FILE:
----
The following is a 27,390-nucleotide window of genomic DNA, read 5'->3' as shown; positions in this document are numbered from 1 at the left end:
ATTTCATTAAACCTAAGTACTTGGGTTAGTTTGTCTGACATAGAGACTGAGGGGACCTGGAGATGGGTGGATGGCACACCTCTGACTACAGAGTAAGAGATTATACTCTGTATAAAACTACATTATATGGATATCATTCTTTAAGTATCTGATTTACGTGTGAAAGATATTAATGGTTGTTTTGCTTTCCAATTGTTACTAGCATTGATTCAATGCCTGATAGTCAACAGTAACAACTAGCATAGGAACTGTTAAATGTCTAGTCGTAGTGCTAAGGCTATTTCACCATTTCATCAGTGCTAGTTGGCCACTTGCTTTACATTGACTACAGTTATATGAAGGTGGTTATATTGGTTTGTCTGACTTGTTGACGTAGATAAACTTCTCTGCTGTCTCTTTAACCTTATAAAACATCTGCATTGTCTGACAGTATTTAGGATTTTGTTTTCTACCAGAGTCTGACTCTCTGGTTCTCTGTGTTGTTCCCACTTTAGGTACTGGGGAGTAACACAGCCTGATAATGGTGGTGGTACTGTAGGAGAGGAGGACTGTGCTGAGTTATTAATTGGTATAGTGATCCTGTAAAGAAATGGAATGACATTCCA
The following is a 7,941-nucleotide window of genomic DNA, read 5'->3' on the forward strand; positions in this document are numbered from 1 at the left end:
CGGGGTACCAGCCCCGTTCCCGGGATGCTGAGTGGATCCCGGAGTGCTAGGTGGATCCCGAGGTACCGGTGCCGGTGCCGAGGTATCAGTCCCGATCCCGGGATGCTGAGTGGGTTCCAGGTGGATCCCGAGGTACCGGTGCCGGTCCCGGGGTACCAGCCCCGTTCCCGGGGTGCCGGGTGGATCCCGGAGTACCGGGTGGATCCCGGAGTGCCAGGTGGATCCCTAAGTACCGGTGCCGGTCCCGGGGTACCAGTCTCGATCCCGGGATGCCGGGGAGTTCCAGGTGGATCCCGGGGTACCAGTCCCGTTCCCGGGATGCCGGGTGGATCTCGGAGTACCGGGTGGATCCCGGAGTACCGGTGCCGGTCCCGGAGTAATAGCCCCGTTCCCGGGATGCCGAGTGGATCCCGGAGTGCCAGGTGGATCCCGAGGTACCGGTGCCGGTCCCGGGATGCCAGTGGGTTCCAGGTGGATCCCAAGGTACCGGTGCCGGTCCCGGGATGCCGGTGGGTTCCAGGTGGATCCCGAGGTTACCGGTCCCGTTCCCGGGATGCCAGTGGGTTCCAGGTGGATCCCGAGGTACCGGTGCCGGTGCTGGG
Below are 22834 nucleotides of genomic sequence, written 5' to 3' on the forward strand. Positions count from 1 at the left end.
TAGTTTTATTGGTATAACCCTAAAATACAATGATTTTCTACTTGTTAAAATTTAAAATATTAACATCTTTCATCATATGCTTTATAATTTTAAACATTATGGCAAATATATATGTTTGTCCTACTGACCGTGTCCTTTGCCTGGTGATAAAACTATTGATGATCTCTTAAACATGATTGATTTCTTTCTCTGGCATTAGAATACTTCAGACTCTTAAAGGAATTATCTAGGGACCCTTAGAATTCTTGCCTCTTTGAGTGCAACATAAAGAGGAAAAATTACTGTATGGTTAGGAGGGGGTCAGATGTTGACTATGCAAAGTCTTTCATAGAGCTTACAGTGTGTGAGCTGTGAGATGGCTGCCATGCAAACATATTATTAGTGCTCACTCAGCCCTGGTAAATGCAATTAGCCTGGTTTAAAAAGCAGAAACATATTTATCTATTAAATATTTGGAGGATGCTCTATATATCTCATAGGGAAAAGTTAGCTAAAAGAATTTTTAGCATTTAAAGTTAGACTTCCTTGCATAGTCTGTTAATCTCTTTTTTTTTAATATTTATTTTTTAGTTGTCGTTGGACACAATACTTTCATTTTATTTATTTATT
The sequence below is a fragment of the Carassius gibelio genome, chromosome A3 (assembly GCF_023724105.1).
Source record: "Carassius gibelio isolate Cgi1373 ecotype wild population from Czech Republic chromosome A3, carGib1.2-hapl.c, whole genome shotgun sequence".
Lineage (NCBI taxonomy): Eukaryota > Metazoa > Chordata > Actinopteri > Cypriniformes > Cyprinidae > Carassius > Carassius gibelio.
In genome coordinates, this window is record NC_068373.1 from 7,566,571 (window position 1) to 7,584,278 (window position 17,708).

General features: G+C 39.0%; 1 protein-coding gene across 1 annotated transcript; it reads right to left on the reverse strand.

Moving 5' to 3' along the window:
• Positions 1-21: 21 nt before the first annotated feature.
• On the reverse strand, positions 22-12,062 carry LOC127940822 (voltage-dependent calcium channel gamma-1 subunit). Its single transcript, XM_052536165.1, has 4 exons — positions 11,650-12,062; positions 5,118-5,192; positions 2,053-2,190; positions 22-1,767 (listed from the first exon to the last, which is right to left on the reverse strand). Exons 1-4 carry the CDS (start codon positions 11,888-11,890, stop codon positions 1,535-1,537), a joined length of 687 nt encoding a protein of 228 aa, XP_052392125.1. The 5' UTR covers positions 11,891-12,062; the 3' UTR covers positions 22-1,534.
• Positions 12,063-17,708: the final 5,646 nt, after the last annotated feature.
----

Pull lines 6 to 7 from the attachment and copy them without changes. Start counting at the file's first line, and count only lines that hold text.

TAGTTTTATTGGTATAACCCTAAAATACAATGATTTTCTACTTGTTAAAATTTAAAATATTAACATCTTTCATCATATGCTTTATAATTTTAAACATTATGGCAAATATATATGTTTGTCCTACTGACCGTGTCCTTTGCCTGGTGATAAAACTATTGATGATCTCTTAAACATGATTGATTTCTTTCTCTGGCATTAGAATACTTCAGACTCTTAAAGGAATTATCTAGGGACCCTTAGAATTCTTGCCTCTTTGAGTGCAACATAAAGAGGAAAAATTACTGTATGGTTAGGAGGGGGTCAGATGTTGACTATGCAAAGTCTTTCATAGAGCTTACAGTGTGTGAGCTGTGAGATGGCTGCCATGCAAACATATTATTAGTGCTCACTCAGCCCTGGTAAATGCAATTAGCCTGGTTTAAAAAGCAGAAACATATTTATCTATTAAATATTTGGAGGATGCTCTATATATCTCATAGGGAAAAGTTAGCTAAAAGAATTTTTAGCATTTAAAGTTAGACTTCCTTGCATAGTCTGTTAATCTCTTTTTTTTTAATATTTATTTTTTAGTTGTCGTTGGACACAATACTTTCATTTTATTTATTTATT
The sequence below is a fragment of the Carassius gibelio genome, chromosome A3 (assembly GCF_023724105.1).